Despite having a platform to address all aspects of life post-surgery, Dunham's post-hysterectomy output traffics in crassly maudlin sentiment about infertility, making it a crucible of personal brokenness. Over countless interviews and Instagram — including a nude shoot symbolically taken nine months post-surgery and even a feature film called "Sharp Stick," about a young woman after an early-in-life hysterectomy — Dunham ties her value to the organ she's lost, writing on Instagram that medical infertility brought "feelings that my worth and purpose were being taken from me." Even in her initial Vogue essay, she randomly observes that, "women are attached to their uteruses (for me, an almost blind, delusional loyalty, like I'd have to a bad boyfriend)."

One wonders who, exactly, Dunham is referring to by this monolithic word, "women"? Certainly not the people posting on Reddit forums and sites like Hyster Sisters happily counting down to "yeeterus" days and celebrating with special hysterectomy cakes and cookies frosted with slogans like, "Goodbye uterus, you were cramping my style," "Monthly subscription: canceled," and my personal favorite, "see you later, ovulator." Her essay "about" Monroe goes even further in dressing up gender essentialism in the sackcloth of personal grief: "Losing your fertility has a way of forcing questions about your womanhood — I spent a good two years asking myself what my purpose was . . ."

These words seem more suited to Ben "WAP sounds a like medical condition" Shapiro or any TikTok tradwife than a star who built her brand as an avatar of intellectually frothy, artisanal white millennial feminism. When fascistic forces across government and media have turned, "What is a woman?" into their scaremongering "gotcha" question du jour, holding its supposed answer like a knife to the throats of transgender people, equating womanhood with carrying children isn't just wrong, it's profoundly dangerous.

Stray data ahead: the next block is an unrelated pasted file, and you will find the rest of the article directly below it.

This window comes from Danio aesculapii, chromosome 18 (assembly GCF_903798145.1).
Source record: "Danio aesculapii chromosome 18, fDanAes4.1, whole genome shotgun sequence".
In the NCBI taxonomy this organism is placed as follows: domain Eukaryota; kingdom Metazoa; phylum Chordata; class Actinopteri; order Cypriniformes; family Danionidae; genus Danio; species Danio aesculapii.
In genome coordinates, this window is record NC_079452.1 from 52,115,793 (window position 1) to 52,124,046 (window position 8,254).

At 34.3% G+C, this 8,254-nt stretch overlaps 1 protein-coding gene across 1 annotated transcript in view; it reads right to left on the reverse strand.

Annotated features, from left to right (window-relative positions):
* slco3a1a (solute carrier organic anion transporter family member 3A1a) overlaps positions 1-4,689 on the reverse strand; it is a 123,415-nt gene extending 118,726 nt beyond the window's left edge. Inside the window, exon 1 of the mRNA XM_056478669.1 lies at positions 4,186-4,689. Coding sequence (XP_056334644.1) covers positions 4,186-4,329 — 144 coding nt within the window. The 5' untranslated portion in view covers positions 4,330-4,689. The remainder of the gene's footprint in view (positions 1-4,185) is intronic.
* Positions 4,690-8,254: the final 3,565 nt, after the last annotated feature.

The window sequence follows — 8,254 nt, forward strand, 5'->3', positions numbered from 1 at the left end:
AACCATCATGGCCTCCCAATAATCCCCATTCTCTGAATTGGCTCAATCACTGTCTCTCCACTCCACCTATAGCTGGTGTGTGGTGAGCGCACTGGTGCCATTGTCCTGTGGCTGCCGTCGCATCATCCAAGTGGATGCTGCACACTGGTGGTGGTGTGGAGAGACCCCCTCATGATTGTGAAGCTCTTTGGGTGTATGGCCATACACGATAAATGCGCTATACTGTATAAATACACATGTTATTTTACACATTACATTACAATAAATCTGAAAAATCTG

Though I never wanted a biological child with the same intensity she claims, watching a door click shut forever made me wonder what is on the other side of it. Leading up to surgery, my desperation to hold a thought in my head or sleep through the night overtook any concerns about my fertility. Only months post-op, as my hormones began to settle and I started re-gaining strength, did I seek out my pathology report. Clinical descriptions of fallopian tubes so laden with endometriosis that they warped in on themselves, a uterus bogged down with fibroids and polyps so large that it had to be peeled off my bladder overwhelmed me.

Dunham is entitled to her sorrow, but she is not entitled to a grand, unified thesis on infertility.

On the phone with a friend, I wept. Perhaps even hysterectomy hadn't made me infertile; my body had made its choice for me long before that morning I counted down from 10. Whatever fantasies I might have harbored about being liberated from my avowed spinsterhood, complete with "late in life" baby were already gone before I could fully acknowledge them. My infertility is like an old injury that bothers me on rainy days; a lingering soreness that makes me extra careful with myself, avoiding certain friends' Instagram feeds or steering clear of the baby clothes section of Target. Sometimes, something hard hits a tender spot, and a podcast ad with a small child chatting happily to his mother makes me cry. I may come away from these moments bruised, but I'm not broken.

The path of my life is so much broader than the road not taken. My purpose came to me after surgery and complete medical infertility; without the constant glaze of pain, I'm a more present friend. I swim. I sit through long movies, no anguished trips to the bathroom. I pick up old hobbies. Every day into recovery, even the hard days, I feel a brightness click behind my eyes. That brightness is my worth — the light of possibility filling the space where the dark star of my uterus had been. 

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Dunham is entitled to her sorrow, but she is not entitled to a grand, unified thesis on infertility. In her recent Vogue essay, she laments infertility as "a humiliation more ancient than any I had known," a turn of phrase that simultaneously signifies nothing while portraying herself, and Marilyn, and me — anyone who will never have a baby — as little more than the victim of some cosmic joke. Like Dunham, I chose to free myself from annihilating pain, even if that freedom came with the absolute inability to ever bear a child. But my worth and purpose were not lifted out of me by a surgeon's hands. Neither was my womanhood.

I am not disposable, or humiliated. There is purpose and potential beating through my veins right now, and it matters more than what could or could not have grown inside of me.

By Laura Bogart

Laura Bogart is the author of the novel "Don't You Know I Love You" (Dzanc Book, 2020). Her work has appeared in DAME, The Guardian, The Atlantic, and other publications.

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Related Topics ------------------------------------------

Biological Essentialism Commentary Gender Hysterectomy Infertility Lena Dunham Marilyn Monroe Motherhood